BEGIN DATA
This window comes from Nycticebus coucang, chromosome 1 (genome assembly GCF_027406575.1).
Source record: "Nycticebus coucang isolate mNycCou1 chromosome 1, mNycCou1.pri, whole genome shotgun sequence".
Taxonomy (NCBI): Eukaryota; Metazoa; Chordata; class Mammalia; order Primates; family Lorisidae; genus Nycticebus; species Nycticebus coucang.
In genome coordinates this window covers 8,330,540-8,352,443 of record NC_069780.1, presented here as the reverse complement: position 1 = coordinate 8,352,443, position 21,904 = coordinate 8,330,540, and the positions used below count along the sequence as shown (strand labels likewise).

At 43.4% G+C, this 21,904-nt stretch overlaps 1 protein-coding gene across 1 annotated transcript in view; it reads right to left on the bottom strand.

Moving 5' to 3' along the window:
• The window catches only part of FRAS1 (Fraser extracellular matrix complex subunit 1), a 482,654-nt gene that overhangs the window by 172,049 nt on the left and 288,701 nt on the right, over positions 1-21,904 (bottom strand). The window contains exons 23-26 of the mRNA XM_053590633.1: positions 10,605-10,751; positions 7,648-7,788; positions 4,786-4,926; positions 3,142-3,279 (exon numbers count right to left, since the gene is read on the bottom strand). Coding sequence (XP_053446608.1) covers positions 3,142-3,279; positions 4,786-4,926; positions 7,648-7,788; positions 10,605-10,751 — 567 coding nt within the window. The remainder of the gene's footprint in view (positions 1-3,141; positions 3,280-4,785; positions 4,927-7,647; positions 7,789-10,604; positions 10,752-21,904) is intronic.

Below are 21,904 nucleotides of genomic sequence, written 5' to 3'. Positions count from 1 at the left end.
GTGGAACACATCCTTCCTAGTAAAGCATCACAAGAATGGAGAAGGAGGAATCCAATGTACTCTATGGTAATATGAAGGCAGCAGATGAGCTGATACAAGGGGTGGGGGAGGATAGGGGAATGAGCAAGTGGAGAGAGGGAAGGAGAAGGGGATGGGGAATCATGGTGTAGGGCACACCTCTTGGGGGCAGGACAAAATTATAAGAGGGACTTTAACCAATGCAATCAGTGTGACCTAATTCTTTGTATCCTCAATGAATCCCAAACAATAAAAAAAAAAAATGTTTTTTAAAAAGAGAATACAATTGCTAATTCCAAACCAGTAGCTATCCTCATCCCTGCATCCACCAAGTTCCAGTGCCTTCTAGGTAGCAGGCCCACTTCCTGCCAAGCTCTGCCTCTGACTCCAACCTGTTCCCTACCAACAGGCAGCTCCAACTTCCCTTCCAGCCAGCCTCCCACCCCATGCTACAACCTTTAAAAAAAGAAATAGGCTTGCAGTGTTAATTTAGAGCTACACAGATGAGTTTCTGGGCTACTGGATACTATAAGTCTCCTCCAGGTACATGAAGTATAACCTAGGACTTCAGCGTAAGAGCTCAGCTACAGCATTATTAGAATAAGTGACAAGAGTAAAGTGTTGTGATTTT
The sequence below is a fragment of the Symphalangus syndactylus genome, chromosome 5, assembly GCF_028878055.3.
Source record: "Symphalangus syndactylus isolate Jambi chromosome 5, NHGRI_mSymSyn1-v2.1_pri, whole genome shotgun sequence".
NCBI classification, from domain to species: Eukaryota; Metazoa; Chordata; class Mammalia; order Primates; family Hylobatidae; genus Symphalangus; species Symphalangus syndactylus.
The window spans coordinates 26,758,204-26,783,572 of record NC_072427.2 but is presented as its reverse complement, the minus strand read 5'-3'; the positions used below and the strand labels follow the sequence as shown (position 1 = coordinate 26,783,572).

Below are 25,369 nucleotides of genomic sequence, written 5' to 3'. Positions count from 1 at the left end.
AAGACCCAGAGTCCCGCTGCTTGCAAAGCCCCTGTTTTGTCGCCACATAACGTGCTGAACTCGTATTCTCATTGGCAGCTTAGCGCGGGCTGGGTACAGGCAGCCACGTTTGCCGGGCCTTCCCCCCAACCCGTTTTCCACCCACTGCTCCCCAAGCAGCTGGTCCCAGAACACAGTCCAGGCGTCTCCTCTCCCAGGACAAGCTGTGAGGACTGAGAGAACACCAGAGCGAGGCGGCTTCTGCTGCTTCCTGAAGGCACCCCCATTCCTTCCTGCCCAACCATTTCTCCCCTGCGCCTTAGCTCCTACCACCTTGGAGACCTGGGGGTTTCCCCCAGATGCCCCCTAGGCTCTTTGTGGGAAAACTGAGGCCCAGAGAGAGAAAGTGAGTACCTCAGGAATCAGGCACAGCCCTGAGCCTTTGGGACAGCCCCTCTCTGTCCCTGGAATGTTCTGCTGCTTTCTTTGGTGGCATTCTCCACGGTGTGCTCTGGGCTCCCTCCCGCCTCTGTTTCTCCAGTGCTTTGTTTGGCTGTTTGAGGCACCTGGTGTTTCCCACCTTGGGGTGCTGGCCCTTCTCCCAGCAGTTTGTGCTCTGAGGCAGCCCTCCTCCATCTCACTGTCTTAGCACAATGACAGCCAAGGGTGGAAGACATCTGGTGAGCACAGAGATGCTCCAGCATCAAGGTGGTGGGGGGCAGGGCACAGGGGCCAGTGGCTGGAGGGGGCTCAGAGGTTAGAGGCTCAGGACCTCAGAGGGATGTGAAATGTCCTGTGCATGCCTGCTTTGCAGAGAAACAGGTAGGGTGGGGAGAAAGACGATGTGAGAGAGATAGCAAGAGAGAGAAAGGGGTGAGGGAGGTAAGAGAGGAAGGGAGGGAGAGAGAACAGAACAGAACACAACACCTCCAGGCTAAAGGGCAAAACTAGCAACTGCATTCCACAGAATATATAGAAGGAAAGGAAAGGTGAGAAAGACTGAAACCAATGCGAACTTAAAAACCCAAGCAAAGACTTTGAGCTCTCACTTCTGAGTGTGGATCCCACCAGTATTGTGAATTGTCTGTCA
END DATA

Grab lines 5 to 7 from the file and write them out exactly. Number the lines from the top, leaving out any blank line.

At 43.4% G+C, this 21,904-nt stretch overlaps 1 protein-coding gene across 1 annotated transcript in view; it reads right to left on the bottom strand.

Moving 5' to 3' along the window:
• The window catches only part of FRAS1 (Fraser extracellular matrix complex subunit 1), a 482,654-nt gene that overhangs the window by 172,049 nt on the left and 288,701 nt on the right, over positions 1-21,904 (bottom strand). The window contains exons 23-26 of the mRNA XM_053590633.1: positions 10,605-10,751; positions 7,648-7,788; positions 4,786-4,926; positions 3,142-3,279 (exon numbers count right to left, since the gene is read on the bottom strand). Coding sequence (XP_053446608.1) covers positions 3,142-3,279; positions 4,786-4,926; positions 7,648-7,788; positions 10,605-10,751 — 567 coding nt within the window. The remainder of the gene's footprint in view (positions 1-3,141; positions 3,280-4,785; positions 4,927-7,647; positions 7,789-10,604; positions 10,752-21,904) is intronic.